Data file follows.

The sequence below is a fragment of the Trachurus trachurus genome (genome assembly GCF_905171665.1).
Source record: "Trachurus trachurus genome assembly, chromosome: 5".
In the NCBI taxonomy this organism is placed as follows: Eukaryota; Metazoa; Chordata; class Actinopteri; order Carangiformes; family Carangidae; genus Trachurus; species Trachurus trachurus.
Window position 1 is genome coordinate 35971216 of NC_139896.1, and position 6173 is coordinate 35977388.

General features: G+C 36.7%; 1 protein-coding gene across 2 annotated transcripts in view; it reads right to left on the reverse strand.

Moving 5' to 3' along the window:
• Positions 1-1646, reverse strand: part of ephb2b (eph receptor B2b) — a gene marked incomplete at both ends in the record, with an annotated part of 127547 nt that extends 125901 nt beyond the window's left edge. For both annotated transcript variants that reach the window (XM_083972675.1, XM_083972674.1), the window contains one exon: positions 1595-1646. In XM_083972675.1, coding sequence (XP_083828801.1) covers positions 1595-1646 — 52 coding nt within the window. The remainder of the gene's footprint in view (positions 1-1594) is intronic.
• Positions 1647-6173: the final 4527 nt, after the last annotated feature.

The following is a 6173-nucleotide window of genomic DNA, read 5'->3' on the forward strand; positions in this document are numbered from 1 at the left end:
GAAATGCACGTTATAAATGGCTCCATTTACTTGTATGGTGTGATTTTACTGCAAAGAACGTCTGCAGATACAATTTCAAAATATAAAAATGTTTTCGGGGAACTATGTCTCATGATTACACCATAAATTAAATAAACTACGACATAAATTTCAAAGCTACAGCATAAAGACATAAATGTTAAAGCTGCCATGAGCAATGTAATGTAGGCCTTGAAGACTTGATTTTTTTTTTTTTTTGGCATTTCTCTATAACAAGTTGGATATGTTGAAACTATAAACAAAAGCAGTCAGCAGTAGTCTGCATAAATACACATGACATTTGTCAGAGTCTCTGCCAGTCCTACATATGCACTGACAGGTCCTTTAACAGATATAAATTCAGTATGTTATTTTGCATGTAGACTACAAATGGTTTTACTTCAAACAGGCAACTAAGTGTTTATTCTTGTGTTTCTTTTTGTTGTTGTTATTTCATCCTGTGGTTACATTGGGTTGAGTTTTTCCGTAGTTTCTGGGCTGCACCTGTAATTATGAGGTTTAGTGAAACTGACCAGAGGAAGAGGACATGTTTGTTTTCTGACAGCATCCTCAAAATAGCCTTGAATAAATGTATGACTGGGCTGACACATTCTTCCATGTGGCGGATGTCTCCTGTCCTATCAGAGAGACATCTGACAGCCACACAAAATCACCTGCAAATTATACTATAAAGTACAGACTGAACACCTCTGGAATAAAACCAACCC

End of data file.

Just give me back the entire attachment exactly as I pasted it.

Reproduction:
The sequence below is a fragment of the Trachurus trachurus genome (genome assembly GCF_905171665.1).
Source record: "Trachurus trachurus genome assembly, chromosome: 5".
In the NCBI taxonomy this organism is placed as follows: Eukaryota; Metazoa; Chordata; class Actinopteri; order Carangiformes; family Carangidae; genus Trachurus; species Trachurus trachurus.
Window position 1 is genome coordinate 35971216 of NC_139896.1, and position 6173 is coordinate 35977388.

General features: G+C 36.7%; 1 protein-coding gene across 2 annotated transcripts in view; it reads right to left on the reverse strand.

Moving 5' to 3' along the window:
• Positions 1-1646, reverse strand: part of ephb2b (eph receptor B2b) — a gene marked incomplete at both ends in the record, with an annotated part of 127547 nt that extends 125901 nt beyond the window's left edge. For both annotated transcript variants that reach the window (XM_083972675.1, XM_083972674.1), the window contains one exon: positions 1595-1646. In XM_083972675.1, coding sequence (XP_083828801.1) covers positions 1595-1646 — 52 coding nt within the window. The remainder of the gene's footprint in view (positions 1-1594) is intronic.
• Positions 1647-6173: the final 4527 nt, after the last annotated feature.

The following is a 6173-nucleotide window of genomic DNA, read 5'->3' on the forward strand; positions in this document are numbered from 1 at the left end:
GAAATGCACGTTATAAATGGCTCCATTTACTTGTATGGTGTGATTTTACTGCAAAGAACGTCTGCAGATACAATTTCAAAATATAAAAATGTTTTCGGGGAACTATGTCTCATGATTACACCATAAATTAAATAAACTACGACATAAATTTCAAAGCTACAGCATAAAGACATAAATGTTAAAGCTGCCATGAGCAATGTAATGTAGGCCTTGAAGACTTGATTTTTTTTTTTTTTTGGCATTTCTCTATAACAAGTTGGATATGTTGAAACTATAAACAAAAGCAGTCAGCAGTAGTCTGCATAAATACACATGACATTTGTCAGAGTCTCTGCCAGTCCTACATATGCACTGACAGGTCCTTTAACAGATATAAATTCAGTATGTTATTTTGCATGTAGACTACAAATGGTTTTACTTCAAACAGGCAACTAAGTGTTTATTCTTGTGTTTCTTTTTGTTGTTGTTATTTCATCCTGTGGTTACATTGGGTTGAGTTTTTCCGTAGTTTCTGGGCTGCACCTGTAATTATGAGGTTTAGTGAAACTGACCAGAGGAAGAGGACATGTTTGTTTTCTGACAGCATCCTCAAAATAGCCTTGAATAAATGTATGACTGGGCTGACACATTCTTCCATGTGGCGGATGTCTCCTGTCCTATCAGAGAGACATCTGACAGCCACACAAAATCACCTGCAAATTATACTATAAAGTACAGACTGAACACCTCTGGAATAAAACCAACCC